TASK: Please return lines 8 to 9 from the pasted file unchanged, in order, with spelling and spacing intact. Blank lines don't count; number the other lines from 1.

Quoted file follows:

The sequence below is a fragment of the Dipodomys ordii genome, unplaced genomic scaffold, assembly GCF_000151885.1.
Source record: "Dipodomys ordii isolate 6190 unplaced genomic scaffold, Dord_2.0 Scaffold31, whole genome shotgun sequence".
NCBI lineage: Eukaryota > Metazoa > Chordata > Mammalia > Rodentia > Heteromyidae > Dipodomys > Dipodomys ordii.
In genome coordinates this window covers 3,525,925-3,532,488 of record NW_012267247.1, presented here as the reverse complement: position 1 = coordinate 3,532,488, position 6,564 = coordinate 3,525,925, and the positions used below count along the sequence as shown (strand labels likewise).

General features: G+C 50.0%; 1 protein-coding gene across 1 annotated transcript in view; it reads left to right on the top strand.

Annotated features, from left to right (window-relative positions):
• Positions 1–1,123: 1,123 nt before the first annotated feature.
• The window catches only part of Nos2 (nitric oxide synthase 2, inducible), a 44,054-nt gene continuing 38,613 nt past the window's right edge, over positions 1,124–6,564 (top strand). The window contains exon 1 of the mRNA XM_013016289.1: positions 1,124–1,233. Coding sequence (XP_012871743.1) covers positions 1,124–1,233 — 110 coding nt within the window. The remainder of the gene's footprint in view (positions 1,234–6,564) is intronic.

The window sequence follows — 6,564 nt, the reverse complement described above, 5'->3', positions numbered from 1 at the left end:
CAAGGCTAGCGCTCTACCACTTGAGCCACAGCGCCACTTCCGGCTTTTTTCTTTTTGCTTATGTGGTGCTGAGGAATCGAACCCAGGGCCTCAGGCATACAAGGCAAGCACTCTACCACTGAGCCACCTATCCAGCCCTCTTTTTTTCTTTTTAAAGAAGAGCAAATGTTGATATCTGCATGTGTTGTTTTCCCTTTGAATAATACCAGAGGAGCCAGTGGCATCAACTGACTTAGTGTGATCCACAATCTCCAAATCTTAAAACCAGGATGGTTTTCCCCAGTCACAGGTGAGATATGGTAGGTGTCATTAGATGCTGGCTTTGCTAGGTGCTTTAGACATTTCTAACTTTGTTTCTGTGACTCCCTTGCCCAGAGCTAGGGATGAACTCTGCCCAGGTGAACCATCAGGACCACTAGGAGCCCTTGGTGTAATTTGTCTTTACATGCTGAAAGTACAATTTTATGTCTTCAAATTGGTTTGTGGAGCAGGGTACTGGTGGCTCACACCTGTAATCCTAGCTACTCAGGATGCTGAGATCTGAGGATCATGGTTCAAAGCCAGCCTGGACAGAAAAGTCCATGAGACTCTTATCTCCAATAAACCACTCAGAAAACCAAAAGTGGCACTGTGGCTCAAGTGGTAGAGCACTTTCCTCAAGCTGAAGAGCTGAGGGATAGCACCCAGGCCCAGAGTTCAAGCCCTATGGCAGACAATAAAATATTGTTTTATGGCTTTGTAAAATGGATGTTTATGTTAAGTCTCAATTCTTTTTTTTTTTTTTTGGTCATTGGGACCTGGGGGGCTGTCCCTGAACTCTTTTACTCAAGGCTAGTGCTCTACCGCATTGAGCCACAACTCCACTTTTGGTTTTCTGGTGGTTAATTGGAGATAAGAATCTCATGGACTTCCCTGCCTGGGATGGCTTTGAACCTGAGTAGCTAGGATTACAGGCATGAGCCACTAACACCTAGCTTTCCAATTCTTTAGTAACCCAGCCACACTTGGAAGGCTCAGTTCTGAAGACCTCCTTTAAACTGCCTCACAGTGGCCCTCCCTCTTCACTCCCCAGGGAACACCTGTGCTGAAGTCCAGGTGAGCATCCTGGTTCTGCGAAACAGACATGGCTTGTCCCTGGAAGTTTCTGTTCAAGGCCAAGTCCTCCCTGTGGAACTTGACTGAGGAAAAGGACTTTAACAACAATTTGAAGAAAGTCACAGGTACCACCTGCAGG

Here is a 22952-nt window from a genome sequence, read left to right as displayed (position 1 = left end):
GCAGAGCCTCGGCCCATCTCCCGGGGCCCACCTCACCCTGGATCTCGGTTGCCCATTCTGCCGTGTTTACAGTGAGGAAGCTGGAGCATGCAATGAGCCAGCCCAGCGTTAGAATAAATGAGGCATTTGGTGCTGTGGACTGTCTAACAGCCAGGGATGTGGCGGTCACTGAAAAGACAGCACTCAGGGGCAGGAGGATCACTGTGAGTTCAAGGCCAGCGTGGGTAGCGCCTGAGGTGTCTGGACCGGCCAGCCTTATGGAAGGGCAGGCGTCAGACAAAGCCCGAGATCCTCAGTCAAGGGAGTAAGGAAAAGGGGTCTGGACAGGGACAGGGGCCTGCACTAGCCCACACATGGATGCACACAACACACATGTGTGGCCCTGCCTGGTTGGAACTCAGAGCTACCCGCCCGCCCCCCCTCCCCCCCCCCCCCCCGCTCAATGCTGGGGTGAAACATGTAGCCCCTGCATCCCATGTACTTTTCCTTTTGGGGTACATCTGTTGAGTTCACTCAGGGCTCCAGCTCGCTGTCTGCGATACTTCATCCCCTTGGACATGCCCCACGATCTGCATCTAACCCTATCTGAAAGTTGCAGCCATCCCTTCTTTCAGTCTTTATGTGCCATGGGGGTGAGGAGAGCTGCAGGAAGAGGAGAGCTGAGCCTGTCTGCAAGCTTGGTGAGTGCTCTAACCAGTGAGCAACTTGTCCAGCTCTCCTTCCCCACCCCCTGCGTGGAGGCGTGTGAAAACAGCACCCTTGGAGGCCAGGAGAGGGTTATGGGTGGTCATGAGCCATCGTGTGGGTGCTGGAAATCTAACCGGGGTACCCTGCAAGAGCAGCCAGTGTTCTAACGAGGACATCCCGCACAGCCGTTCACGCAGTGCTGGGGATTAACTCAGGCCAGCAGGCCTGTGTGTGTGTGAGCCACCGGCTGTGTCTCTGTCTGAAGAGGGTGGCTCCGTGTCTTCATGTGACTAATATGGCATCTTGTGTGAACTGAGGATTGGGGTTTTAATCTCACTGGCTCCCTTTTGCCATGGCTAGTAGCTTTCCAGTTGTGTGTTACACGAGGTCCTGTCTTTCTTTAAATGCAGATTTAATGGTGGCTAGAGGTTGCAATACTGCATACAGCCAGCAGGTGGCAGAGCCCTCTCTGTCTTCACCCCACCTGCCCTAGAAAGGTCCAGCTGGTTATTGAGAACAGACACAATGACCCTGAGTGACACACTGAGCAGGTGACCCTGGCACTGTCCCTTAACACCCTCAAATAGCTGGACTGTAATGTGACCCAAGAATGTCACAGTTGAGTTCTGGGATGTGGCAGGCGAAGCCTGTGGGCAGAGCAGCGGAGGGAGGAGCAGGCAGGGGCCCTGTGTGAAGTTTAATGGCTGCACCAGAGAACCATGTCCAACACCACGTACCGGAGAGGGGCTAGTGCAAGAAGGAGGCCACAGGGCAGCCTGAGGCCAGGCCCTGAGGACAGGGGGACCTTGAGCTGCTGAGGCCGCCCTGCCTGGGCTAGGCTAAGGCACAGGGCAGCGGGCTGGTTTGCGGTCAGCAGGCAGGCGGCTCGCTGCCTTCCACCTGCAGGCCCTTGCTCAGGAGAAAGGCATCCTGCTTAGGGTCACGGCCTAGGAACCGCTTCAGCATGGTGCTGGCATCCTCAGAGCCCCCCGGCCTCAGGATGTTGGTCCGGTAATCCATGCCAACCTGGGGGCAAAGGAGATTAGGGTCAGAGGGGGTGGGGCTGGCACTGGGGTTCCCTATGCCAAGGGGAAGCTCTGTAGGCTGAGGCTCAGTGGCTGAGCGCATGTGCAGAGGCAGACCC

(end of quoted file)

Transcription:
• The window catches only part of Nos2 (nitric oxide synthase 2, inducible), a 44,054-nt gene continuing 38,613 nt past the window's right edge, over positions 1,124–6,564 (top strand). The window contains exon 1 of the mRNA XM_013016289.1: positions 1,124–1,233. Coding sequence (XP_012871743.1) covers positions 1,124–1,233 — 110 coding nt within the window. The remainder of the gene's footprint in view (positions 1,234–6,564) is intronic.

The window sequence follows — 6,564 nt, the reverse complement described above, 5'->3', positions numbered from 1 at the left end: